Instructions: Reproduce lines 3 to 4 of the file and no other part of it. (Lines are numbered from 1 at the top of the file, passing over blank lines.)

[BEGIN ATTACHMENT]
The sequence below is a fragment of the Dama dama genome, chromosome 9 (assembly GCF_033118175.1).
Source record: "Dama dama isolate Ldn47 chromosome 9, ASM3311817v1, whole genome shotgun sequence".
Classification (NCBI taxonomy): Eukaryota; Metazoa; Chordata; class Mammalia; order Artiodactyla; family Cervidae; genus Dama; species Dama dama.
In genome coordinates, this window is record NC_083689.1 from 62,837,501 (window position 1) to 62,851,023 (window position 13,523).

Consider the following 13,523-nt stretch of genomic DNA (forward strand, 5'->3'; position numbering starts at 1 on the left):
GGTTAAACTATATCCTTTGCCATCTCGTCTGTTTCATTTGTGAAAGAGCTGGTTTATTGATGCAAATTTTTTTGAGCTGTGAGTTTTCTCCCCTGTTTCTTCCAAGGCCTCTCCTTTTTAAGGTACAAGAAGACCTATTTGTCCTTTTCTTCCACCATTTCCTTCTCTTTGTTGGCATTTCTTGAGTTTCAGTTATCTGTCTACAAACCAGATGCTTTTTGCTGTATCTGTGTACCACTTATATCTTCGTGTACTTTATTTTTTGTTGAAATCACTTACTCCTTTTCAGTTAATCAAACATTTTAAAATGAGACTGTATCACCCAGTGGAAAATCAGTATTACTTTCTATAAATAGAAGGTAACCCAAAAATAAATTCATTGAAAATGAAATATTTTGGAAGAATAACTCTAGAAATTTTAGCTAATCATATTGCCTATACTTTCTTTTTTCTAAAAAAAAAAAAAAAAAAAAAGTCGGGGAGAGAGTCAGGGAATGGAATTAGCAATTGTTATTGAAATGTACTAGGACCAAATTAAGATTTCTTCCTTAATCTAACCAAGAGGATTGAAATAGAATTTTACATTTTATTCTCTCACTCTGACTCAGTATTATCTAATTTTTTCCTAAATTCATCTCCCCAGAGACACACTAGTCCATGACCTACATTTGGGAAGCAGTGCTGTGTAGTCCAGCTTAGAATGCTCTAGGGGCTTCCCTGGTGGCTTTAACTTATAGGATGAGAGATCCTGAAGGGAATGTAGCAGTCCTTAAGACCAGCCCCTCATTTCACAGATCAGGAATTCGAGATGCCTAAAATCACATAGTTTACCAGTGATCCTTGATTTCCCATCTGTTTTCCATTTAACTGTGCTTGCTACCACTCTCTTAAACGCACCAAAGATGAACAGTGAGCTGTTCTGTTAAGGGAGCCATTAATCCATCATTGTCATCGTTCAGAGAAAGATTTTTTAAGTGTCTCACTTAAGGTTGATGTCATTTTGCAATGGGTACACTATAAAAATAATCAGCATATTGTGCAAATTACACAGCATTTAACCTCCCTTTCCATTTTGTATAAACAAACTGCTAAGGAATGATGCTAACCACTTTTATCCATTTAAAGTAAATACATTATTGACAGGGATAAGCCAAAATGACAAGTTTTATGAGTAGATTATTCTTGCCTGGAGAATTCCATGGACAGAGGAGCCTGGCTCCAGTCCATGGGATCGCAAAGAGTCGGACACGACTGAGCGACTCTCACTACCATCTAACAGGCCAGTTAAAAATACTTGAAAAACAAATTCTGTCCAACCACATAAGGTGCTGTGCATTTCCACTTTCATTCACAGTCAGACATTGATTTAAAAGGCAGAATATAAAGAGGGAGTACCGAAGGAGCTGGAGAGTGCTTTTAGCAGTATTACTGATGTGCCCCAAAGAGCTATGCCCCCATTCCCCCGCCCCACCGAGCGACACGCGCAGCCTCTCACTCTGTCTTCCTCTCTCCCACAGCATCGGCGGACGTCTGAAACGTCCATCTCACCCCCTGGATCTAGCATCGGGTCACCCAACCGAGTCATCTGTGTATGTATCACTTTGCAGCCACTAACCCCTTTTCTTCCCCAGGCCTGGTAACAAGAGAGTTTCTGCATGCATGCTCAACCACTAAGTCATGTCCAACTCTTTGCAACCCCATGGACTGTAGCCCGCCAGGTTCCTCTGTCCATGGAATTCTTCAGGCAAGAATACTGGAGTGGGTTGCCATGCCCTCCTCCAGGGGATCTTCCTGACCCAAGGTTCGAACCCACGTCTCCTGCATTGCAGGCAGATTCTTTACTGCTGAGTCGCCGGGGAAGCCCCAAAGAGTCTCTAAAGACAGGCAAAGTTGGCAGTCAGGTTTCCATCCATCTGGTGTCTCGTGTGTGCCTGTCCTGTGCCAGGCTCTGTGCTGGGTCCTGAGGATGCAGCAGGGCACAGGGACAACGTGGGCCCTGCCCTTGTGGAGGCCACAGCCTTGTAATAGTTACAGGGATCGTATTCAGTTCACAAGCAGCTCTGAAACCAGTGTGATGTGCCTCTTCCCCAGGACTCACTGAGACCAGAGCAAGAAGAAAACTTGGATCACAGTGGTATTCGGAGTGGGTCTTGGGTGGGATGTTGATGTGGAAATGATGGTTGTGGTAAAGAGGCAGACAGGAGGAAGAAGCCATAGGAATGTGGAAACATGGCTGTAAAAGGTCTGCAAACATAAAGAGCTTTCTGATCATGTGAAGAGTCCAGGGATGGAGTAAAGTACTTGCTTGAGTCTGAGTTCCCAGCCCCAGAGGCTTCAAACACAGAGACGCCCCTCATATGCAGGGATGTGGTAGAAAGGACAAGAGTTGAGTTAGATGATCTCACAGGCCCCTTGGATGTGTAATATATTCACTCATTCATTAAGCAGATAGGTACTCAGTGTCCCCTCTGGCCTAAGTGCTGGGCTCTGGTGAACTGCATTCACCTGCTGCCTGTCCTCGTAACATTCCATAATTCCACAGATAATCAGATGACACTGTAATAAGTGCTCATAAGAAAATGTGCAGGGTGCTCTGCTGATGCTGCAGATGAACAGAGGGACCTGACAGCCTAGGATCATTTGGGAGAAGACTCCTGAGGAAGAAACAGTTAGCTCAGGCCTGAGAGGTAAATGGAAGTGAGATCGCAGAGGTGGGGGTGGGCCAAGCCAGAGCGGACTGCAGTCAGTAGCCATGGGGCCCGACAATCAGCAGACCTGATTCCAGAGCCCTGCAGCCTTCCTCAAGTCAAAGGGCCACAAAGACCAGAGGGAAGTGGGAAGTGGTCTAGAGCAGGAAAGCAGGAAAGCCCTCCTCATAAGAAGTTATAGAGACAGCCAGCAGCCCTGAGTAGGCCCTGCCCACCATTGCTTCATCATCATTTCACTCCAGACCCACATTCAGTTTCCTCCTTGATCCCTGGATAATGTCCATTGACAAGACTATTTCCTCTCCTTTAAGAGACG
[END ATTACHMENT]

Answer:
Classification (NCBI taxonomy): Eukaryota; Metazoa; Chordata; class Mammalia; order Artiodactyla; family Cervidae; genus Dama; species Dama dama.
In genome coordinates, this window is record NC_083689.1 from 62,837,501 (window position 1) to 62,851,023 (window position 13,523).